ENERGY Regulatory Commission (ERC) Chairman Jose Vicente B. Salazar assured the Manila Electric Co. (Meralco) it would get a “fair treatment” should it decide to form an affiliate and have this registered as a retail electricity supplier (RES) with the commission.
“We’re not preventing Meralco from forming or creating an affiliate to undertake the business of an RES. Assuming that they will form an affiliate, and the creation will be in conformity with our rules, then we will definitely grant a license. There should not be any problem,” Salazar said. Under new rules, the enforcement of which was temporarily stopped by the Regional Trial Court (RTC) in Pasig City, the distribution utilities (DUs) are given three years, or until 2019, to wind down their local RES business units.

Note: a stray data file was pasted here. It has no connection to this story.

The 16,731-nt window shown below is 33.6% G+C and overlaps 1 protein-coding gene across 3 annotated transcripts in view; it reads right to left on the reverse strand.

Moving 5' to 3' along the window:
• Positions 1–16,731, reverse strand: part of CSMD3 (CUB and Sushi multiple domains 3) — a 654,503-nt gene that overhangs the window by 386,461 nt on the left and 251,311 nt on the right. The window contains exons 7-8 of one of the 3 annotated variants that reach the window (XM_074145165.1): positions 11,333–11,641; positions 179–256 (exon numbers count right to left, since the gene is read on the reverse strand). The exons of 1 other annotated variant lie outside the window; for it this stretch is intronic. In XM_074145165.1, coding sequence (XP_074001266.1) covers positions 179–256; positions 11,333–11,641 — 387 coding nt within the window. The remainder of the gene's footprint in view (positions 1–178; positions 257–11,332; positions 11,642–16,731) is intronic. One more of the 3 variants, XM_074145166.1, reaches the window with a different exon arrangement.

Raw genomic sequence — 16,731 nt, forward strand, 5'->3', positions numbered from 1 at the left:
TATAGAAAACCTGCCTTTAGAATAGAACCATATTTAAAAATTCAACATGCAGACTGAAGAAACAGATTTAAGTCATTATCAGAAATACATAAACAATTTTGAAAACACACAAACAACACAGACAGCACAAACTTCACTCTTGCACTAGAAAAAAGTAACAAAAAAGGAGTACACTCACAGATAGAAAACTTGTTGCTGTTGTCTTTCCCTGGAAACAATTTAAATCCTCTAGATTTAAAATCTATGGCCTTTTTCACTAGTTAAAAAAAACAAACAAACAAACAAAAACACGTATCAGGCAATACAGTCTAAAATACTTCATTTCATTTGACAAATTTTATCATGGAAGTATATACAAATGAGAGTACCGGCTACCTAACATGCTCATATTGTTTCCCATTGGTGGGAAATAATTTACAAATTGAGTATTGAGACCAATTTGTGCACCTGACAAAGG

MPower is Meralco’s local RES. It supplies power to contestable customers, those with a monthly average peak demand of at least 1 megawatt, within Meralco’s franchise area.
The new rules further state that all DUs must form an affiliate and have this registered as a RES with the ERC. Once signed up, this RES would compete with everyone else in the market within Luzon and the Visayas.
“Meralco can still be involved, but not directly as a local RES. They could be involved in the supply market through an affiliate,” Salazar said.
The ERC chief said this setup is already being implemented in other countries. “We are just following what has been undertaken in other countries. When you participate as a RES, there should be no conflict of interest. In other countries, such as the UK, Australia, New Zealand and even Singapore, the business of distribution and supply are totally separate. The way they do that is to impose stringent rules on the operation of their business,” he said.
Meanwhile, the ERC, through the Office of the Solicitor General, argued the RTC has no jurisdiction over the case, saying only the Supreme Court has the power to restrain or enjoin the implementation of the provisions of the Electric Power Industry Reform Act of 2001.